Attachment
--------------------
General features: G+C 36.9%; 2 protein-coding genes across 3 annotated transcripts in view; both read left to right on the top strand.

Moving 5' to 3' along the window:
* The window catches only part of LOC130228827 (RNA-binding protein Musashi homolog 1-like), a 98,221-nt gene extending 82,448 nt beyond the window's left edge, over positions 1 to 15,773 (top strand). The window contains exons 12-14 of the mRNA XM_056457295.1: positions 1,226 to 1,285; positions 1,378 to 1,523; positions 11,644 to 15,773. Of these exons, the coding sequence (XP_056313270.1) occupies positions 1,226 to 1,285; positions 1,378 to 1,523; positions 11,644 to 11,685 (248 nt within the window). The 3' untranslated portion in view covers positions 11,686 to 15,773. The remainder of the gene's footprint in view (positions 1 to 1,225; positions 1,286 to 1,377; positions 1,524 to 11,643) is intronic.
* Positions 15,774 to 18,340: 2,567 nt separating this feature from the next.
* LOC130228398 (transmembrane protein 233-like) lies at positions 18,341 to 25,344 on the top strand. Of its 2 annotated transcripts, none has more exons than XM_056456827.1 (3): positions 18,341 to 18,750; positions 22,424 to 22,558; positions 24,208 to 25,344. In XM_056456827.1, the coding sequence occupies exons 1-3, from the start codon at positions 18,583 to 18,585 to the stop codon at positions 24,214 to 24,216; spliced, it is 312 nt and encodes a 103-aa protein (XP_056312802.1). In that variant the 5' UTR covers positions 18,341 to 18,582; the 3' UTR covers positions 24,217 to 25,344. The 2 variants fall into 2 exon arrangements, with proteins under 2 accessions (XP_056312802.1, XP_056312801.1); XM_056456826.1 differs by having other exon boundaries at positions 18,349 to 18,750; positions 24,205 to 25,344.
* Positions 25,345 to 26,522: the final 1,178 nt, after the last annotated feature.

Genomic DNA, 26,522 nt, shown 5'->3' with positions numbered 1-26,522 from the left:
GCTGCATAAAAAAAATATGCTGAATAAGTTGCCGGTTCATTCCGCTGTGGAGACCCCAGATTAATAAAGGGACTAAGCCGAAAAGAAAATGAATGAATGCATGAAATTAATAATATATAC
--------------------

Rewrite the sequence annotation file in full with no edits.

General features: G+C 36.9%; 2 protein-coding genes across 3 annotated transcripts in view; both read left to right on the top strand.

Moving 5' to 3' along the window:
* The window catches only part of LOC130228827 (RNA-binding protein Musashi homolog 1-like), a 98,221-nt gene extending 82,448 nt beyond the window's left edge, over positions 1 to 15,773 (top strand). The window contains exons 12-14 of the mRNA XM_056457295.1: positions 1,226 to 1,285; positions 1,378 to 1,523; positions 11,644 to 15,773. Of these exons, the coding sequence (XP_056313270.1) occupies positions 1,226 to 1,285; positions 1,378 to 1,523; positions 11,644 to 11,685 (248 nt within the window). The 3' untranslated portion in view covers positions 11,686 to 15,773. The remainder of the gene's footprint in view (positions 1 to 1,225; positions 1,286 to 1,377; positions 1,524 to 11,643) is intronic.
* Positions 15,774 to 18,340: 2,567 nt separating this feature from the next.
* LOC130228398 (transmembrane protein 233-like) lies at positions 18,341 to 25,344 on the top strand. Of its 2 annotated transcripts, none has more exons than XM_056456827.1 (3): positions 18,341 to 18,750; positions 22,424 to 22,558; positions 24,208 to 25,344. In XM_056456827.1, the coding sequence occupies exons 1-3, from the start codon at positions 18,583 to 18,585 to the stop codon at positions 24,214 to 24,216; spliced, it is 312 nt and encodes a 103-aa protein (XP_056312802.1). In that variant the 5' UTR covers positions 18,341 to 18,582; the 3' UTR covers positions 24,217 to 25,344. The 2 variants fall into 2 exon arrangements, with proteins under 2 accessions (XP_056312802.1, XP_056312801.1); XM_056456826.1 differs by having other exon boundaries at positions 18,349 to 18,750; positions 24,205 to 25,344.
* Positions 25,345 to 26,522: the final 1,178 nt, after the last annotated feature.

Genomic DNA, 26,522 nt, shown 5'->3' with positions numbered 1-26,522 from the left:
GCTGCATAAAAAAAATATGCTGAATAAGTTGCCGGTTCATTCCGCTGTGGAGACCCCAGATTAATAAAGGGACTAAGCCGAAAAGAAAATGAATGAATGCATGAAATTAATAATATATAC